Danger sport is a killer – and cops are sick of it
A Louisiana state senator and the executive director of the state’s highway safety commission plan to launch an aggressive campaign to put an end to drag racing on public streets.
When Louisiana’s legislative session meets in Baton Rouge on April 30, Sen. Don Cravins Jr. will introduce a bill to increase fines and jail sentences for anyone who violates the state’s drag-racing law.
“Drag racing is a lethal sport that is increasing in South Louisiana,” James E. Champagne, executive director of the Louisiana Highway Safety Commission, told the Herald-Guide.
“I worked with Sen. Cravins to craft this bill and I will travel with him when he introduces it this legislative session.”
Champagne said anyone who is caught drag racing by police could pay a fine as high as $1,000 and serve six months in jail.
Currently, the fine for violating state law prohibiting drag racing is $175 or imprisonment for not more than 30 days, or both.
Subsequent violations are punishable by a fine of not more than $500 or by imprisonment for not more than 90 days, or both.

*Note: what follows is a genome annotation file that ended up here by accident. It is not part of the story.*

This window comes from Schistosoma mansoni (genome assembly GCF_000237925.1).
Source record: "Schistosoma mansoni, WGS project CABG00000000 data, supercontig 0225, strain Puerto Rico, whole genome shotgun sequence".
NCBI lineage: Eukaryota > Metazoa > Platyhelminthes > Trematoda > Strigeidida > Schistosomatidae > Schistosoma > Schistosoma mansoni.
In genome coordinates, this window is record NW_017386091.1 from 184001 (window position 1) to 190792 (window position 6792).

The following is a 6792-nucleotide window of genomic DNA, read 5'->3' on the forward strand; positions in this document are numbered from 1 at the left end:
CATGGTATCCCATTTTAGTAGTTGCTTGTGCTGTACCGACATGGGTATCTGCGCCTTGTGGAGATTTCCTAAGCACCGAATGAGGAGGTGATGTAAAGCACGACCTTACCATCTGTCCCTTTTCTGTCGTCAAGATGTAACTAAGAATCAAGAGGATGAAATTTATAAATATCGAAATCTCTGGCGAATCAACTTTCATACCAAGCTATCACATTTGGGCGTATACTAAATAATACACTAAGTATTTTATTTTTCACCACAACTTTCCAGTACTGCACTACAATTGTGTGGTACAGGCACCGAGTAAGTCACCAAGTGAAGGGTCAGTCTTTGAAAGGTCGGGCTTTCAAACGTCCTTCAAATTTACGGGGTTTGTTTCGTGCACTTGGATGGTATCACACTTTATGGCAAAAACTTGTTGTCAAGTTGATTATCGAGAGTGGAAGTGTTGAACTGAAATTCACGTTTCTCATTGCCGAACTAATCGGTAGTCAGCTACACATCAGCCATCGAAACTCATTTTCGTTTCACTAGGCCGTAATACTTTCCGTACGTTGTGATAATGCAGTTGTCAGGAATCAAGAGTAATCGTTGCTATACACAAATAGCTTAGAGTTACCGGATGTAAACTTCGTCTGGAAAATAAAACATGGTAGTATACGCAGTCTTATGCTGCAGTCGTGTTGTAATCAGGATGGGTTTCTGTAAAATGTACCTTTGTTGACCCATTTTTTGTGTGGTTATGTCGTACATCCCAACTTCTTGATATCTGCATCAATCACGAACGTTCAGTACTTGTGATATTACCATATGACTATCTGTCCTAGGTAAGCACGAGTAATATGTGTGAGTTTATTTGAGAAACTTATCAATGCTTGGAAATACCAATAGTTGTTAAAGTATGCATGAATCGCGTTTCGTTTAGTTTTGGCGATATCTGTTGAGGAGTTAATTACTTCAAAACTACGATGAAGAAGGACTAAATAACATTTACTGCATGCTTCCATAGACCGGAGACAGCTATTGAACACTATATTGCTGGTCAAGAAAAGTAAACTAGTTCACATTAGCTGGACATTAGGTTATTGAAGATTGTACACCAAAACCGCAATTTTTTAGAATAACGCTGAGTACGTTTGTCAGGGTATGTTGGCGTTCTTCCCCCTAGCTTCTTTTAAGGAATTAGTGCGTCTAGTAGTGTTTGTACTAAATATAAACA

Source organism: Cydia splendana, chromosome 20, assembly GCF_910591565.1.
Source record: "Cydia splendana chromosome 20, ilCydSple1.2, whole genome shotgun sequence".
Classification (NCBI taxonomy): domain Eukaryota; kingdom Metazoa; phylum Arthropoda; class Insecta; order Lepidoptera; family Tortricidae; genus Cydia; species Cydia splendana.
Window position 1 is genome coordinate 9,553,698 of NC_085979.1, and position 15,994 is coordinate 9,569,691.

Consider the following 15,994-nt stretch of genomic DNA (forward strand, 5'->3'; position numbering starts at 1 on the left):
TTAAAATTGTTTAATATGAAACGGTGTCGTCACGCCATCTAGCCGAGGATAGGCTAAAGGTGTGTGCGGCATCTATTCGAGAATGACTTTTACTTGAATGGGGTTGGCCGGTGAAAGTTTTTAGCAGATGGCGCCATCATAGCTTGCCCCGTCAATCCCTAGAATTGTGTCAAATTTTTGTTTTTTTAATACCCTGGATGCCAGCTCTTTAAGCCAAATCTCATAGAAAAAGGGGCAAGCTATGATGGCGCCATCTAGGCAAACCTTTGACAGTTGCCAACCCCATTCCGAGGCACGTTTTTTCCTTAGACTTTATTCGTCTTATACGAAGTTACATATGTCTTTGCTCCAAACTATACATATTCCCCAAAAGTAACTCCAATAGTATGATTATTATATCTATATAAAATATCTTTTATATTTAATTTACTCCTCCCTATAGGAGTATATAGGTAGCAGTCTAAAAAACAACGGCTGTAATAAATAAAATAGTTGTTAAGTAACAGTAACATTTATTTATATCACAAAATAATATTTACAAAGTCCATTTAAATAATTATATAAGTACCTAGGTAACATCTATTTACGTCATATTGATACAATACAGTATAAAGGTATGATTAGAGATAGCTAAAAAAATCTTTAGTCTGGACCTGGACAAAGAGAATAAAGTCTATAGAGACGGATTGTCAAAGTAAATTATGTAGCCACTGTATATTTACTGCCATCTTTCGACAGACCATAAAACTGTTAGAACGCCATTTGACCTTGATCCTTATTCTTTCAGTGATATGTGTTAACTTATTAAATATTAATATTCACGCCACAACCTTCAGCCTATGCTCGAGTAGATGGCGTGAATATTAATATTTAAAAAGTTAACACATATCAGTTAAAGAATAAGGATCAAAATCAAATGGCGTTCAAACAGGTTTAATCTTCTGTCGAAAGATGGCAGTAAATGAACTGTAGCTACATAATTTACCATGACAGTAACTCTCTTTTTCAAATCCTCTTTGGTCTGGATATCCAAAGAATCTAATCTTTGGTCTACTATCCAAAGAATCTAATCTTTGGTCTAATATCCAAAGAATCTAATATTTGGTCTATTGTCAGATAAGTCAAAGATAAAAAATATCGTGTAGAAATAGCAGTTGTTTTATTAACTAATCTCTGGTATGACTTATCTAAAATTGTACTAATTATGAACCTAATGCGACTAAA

Champagne says billboards are being posted in strategic “danger locations” to inform drivers of the consequences of drag racing on public roads.
St. Charles Parish police officials declined to comment for this report.
“There were four deaths in Lafayette Parish alone last year because of drag racing, but I will tell you there are more accident related crashes that happen but are simply not reported,” said Champagne.
“When an accident occurs, police officers put drag racing on the report only if it caused a wreck and only if is the primary reason for the crash,” he said.
“If a driver was drinking alcohol and drag racing, the police officer would list drag racing as a secondary cause of the accident and the traffic department looks at the primary reason for an accident when making reports on the number of incidents,” Champagne explained, adding:
“With our rural highways being so severely in need of repair, drag racers are turning to urban highways, and this is extremely dangerous for other drivers.”
According to state law, “it is illegal to drive any vehicle upon a public road in any race, speed competition or contest, drag race or acceleration contest, or exhibition of speed or acceleration for the purpose of establishing a speed record.”
Sgt. Markus Smith, public information officer for the Louisiana State Police, said: “The additional factors involving speed contests increases the chances of serious injury or death, things like vehicle crashes are already the number one cause of death for young people (and racing just makes a bad situation worse).”
If you witness drag racing, say law enforcers, you should call emergency 9-1-1 and report it.
Questions? Comments? Write to Shonna Riggs at firstname.lastname@example.org